Stress Analysis: Athletic Shoe Properties
Athletic gear can benefit from engineering efforts, mainly mechanical engineering and materials science engineering. Athletic gear must be strong yet flexible, and light weight. In sports such as football, hockey and baseball, athletes put gear to the test repeatedly. For safety reasons, the players wear different types of protective padding and gear which must be able to withstand multiple shocks and stresses. In this blog, we will be looking at the stress analysis of shoes and how they are designed to benefit the runner.
Shoes are probably the most common piece of equipment used in sports of all kinds. The main stress that they experience is known as compressive stress, coming obviously from the compressive force of standing. Compressive stress in shoes is analyzed using two different methods, the individual cell gas pressure and the deformation of the polymer structure. To analyze the air pressure’s contribution to the overall stress each of the cells in the shoe’s base is assumed to act as a piston, in that it recoils when a force is applied to it and returns to its original state after the force is removed. If each individual cell is assumed to be a piston then the entire sole of the shoe can be assumed to act as a piston for the purposes of stress analysis. Elastic recovery degrades with usage; simply, the athletic shoes lose their ability to bounce back or recover over time. A new shoe using Ethylene-vinyl acetate (EVA) foam requires nearly 20 N (4.5 lbf) to deform, whereas a shoe that experiences an hour of running will deform almost 1mm from the same force. This may not seem like much, but it is a considerable amount when the foam of a shoe is only about 14mm thick; a small deformation can make a large difference. A new shoe will stop deforming at about 160 N of compressive force, or about 36 lbf, with a deformation of about 6.5 mm, whereas the same shoe after an hour of use will deform up to 7.5 mm under the same force. Another similar study used finite element analysis (FEA) to analyze the stress under the heel of the shoe which experiences more compressive force than the rest of the shoe. They analyze the Nike Shox shoes that claim to use 4 polyurethane springs to increase the cushioning on the heel. In the lab tests with simulated running these claims were in fact verified, showing that the heels’ construction was able to handle a much larger stress than a regular EVA shoe. However, in the practical tests it was seen that while the shoes were more cushioned they changed the running style of many wearers so that they began to land on their heel first instead of their toes. At first the increased padding makes this tolerable for the runners body, but as the cushion wears down in time the heel first method will increase stress on the runners legs and lead to wearing down of tendons and cartilage.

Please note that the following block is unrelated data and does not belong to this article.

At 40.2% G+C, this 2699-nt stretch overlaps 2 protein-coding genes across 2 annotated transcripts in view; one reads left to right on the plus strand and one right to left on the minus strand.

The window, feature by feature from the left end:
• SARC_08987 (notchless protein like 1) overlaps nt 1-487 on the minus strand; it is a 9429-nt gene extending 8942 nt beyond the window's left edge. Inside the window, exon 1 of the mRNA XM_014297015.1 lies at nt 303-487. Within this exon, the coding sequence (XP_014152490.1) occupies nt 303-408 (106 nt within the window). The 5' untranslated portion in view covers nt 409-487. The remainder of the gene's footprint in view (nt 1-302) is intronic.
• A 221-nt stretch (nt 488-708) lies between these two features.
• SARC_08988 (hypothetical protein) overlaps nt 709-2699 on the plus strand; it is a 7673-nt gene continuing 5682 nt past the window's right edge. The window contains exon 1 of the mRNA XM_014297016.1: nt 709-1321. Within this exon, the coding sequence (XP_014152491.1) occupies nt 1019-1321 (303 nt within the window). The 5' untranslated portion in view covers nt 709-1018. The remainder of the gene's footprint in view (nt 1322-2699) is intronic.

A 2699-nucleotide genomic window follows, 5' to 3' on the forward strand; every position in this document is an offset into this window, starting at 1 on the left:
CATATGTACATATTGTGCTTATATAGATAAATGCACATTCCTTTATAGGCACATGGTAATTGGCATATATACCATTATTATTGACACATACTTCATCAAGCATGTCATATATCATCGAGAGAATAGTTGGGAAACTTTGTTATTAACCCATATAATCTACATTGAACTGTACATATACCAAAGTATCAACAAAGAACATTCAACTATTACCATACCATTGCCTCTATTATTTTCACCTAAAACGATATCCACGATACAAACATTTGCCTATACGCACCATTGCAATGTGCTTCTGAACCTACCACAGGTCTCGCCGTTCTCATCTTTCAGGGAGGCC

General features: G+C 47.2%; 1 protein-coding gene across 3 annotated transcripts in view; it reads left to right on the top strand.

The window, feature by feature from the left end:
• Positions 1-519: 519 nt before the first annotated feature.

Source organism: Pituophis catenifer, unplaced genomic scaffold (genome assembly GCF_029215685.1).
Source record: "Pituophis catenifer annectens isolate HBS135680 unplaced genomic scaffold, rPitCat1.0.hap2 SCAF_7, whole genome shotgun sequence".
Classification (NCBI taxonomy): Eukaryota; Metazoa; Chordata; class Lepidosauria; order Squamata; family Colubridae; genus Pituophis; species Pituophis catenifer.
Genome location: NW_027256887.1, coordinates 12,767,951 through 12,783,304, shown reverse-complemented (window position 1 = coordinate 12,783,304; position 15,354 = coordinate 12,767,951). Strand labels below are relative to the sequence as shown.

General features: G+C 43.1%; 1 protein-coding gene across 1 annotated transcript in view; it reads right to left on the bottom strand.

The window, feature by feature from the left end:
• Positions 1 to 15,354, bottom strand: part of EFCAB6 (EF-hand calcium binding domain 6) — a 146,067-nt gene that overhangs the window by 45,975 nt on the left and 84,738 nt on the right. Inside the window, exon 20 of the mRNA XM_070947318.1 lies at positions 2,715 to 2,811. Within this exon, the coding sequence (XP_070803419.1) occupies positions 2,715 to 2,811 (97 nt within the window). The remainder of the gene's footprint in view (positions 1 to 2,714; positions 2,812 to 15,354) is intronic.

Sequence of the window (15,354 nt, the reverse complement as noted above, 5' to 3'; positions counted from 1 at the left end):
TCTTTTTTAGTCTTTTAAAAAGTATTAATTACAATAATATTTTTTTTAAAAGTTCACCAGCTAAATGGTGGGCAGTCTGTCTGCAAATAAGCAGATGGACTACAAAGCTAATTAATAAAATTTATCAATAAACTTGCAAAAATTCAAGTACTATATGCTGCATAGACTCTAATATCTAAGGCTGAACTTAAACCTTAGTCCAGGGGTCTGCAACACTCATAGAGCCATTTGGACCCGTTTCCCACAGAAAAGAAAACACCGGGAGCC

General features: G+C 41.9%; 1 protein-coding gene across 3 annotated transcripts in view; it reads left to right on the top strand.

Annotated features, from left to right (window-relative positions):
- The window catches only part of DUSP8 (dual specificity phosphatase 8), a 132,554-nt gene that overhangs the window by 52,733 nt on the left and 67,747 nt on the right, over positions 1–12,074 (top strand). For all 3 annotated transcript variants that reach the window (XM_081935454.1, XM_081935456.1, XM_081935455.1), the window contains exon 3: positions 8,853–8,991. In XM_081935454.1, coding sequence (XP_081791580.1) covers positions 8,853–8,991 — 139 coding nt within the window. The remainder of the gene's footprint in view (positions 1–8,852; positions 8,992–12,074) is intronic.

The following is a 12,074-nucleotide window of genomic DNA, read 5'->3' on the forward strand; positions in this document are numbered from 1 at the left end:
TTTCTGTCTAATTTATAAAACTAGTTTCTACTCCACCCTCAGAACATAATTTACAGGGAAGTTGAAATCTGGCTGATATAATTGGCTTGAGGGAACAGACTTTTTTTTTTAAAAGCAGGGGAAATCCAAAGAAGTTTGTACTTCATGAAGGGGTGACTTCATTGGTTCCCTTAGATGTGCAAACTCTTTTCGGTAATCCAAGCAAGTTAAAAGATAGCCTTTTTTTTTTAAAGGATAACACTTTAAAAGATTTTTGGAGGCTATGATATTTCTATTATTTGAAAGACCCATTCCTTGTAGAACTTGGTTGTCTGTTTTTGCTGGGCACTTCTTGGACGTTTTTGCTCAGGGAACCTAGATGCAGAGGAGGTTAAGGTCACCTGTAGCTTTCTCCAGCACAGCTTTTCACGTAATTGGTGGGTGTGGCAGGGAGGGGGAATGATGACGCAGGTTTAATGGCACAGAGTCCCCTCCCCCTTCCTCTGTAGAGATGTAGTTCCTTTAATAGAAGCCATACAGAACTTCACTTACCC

One of the factors often overlooked while analyzing shoes is the impact the rise in temperature has on the dependence of stiffness on temperatures, or the abilities of the materials used in the shoe. It takes about 20 minutes for the shoe to reach its plateau temperature, while receiving heat from both the runners’ foot and the ground. As the temperature nears the foams melting temperature, around 70o C, it becomes less able to bounce back to its original form and thus delivers less support and cushioning to the runner. Therefore,, manufacturers make shoes of varying hardness for winter and summer. Thus, athletes should use the proper athletic shoe, or risk injury.
Engineering Options In Future Design
The demand for more efficient and beneficial shoes is always increasing, and as of now there are a couple of tool and design options available that help with the engineering of new product. One design option is to begin integrating a rubber shock absorber that can provide more cushion and better stability than the current foam design; however it is a trade off in terms of weight, seeing as rubber weighs much more than foam and could slow runner’s feet down and fatigue them faster. Some of the tools available that the engineers could make use of would be Computer Assisted Design (CAD) software to produce better imaging to examine the deformation of the foot while running. This coupled with Computational Fluid Dynamics (CFD) techniques will also attempt to reshape shoes to become more aerodynamic and allow for increased air flow into the shoe to better control the temperature while in use.
As we move forward in our series, we will examine the other types of sports equipment and how their materials and design make an impact on the athletes within their sport.
Aerts P, Ker R F et al. (1995) The Mechanical Properties of the Human Heel Pad. J. of Biomech., 28, 1299-1304.
Aguinaldo, A Mahar A et al.(2002) Ground Reaction Forces in Running Shoes, Proc 20th International Sym Biomech in Sports University of Extramedura, Spain.
Bobbert M F, Yeadon M R and Nigg B M (1992), Mechanical Analysis of the Landing Phase in Heel-Toe Running, J. Of Biomech., 25, 223-234.